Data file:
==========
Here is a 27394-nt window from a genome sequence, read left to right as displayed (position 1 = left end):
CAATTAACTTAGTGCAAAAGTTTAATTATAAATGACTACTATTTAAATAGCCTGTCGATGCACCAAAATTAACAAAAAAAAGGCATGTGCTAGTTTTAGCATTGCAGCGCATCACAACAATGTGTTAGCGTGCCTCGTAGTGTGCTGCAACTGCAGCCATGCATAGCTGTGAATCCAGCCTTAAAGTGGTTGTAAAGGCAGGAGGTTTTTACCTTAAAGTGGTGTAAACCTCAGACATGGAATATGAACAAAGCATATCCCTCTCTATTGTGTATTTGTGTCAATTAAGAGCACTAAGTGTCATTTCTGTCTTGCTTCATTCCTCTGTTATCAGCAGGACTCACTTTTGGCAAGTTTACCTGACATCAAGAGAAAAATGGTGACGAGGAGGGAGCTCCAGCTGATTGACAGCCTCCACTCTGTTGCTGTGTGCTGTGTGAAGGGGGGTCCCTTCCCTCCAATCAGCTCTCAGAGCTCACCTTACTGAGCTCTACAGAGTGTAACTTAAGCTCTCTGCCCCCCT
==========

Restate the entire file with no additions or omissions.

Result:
Here is a 27394-nt window from a genome sequence, read left to right as displayed (position 1 = left end):
CAATTAACTTAGTGCAAAAGTTTAATTATAAATGACTACTATTTAAATAGCCTGTCGATGCACCAAAATTAACAAAAAAAAGGCATGTGCTAGTTTTAGCATTGCAGCGCATCACAACAATGTGTTAGCGTGCCTCGTAGTGTGCTGCAACTGCAGCCATGCATAGCTGTGAATCCAGCCTTAAAGTGGTTGTAAAGGCAGGAGGTTTTTACCTTAAAGTGGTGTAAACCTCAGACATGGAATATGAACAAAGCATATCCCTCTCTATTGTGTATTTGTGTCAATTAAGAGCACTAAGTGTCATTTCTGTCTTGCTTCATTCCTCTGTTATCAGCAGGACTCACTTTTGGCAAGTTTACCTGACATCAAGAGAAAAATGGTGACGAGGAGGGAGCTCCAGCTGATTGACAGCCTCCACTCTGTTGCTGTGTGCTGTGTGAAGGGGGGTCCCTTCCCTCCAATCAGCTCTCAGAGCTCACCTTACTGAGCTCTACAGAGTGTAACTTAAGCTCTCTGCCCCCCT